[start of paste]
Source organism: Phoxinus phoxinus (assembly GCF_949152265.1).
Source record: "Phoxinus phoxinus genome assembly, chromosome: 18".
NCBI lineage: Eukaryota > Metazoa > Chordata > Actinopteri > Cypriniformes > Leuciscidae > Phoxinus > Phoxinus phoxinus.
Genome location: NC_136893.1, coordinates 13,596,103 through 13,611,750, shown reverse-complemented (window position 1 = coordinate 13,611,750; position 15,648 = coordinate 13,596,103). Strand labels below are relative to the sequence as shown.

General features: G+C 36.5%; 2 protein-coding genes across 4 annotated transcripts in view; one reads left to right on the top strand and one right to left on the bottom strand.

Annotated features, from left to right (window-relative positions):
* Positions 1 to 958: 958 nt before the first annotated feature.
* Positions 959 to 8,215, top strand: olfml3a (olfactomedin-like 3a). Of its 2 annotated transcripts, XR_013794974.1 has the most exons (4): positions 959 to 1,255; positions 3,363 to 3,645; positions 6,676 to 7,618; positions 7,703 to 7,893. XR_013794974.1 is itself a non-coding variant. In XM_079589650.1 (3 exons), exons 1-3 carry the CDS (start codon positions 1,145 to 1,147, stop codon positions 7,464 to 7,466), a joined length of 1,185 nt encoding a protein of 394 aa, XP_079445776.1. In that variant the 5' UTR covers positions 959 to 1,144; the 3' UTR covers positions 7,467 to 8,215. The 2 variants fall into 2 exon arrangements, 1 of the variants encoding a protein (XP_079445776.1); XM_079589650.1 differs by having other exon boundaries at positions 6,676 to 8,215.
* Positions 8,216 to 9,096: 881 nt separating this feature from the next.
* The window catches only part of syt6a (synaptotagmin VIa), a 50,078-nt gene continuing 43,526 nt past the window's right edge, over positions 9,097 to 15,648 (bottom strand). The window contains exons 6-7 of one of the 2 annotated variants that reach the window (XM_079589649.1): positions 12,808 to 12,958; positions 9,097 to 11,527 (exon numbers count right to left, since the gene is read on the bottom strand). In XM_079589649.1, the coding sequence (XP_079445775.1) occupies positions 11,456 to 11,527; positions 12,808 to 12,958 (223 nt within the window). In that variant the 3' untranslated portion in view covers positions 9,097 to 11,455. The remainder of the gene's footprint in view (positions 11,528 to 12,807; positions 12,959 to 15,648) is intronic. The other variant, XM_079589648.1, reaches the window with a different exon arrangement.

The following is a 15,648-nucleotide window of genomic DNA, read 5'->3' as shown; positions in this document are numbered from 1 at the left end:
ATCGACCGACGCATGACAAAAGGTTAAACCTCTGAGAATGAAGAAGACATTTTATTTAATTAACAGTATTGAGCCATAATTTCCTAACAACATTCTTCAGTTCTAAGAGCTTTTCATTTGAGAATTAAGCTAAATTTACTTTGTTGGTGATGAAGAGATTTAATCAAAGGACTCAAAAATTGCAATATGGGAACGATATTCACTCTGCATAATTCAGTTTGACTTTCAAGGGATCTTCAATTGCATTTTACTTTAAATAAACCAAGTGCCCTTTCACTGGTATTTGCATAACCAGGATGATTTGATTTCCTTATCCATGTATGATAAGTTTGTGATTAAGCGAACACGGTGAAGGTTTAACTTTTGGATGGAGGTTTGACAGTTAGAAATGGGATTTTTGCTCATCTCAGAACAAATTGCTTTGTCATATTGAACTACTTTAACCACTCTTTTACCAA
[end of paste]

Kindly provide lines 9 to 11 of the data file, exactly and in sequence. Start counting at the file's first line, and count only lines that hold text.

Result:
* Positions 8,216 to 9,096: 881 nt separating this feature from the next.
* The window catches only part of syt6a (synaptotagmin VIa), a 50,078-nt gene continuing 43,526 nt past the window's right edge, over positions 9,097 to 15,648 (bottom strand). The window contains exons 6-7 of one of the 2 annotated variants that reach the window (XM_079589649.1): positions 12,808 to 12,958; positions 9,097 to 11,527 (exon numbers count right to left, since the gene is read on the bottom strand). In XM_079589649.1, the coding sequence (XP_079445775.1) occupies positions 11,456 to 11,527; positions 12,808 to 12,958 (223 nt within the window). In that variant the 3' untranslated portion in view covers positions 9,097 to 11,455. The remainder of the gene's footprint in view (positions 11,528 to 12,807; positions 12,959 to 15,648) is intronic. The other variant, XM_079589648.1, reaches the window with a different exon arrangement.

The following is a 15,648-nucleotide window of genomic DNA, read 5'->3' as shown; positions in this document are numbered from 1 at the left end: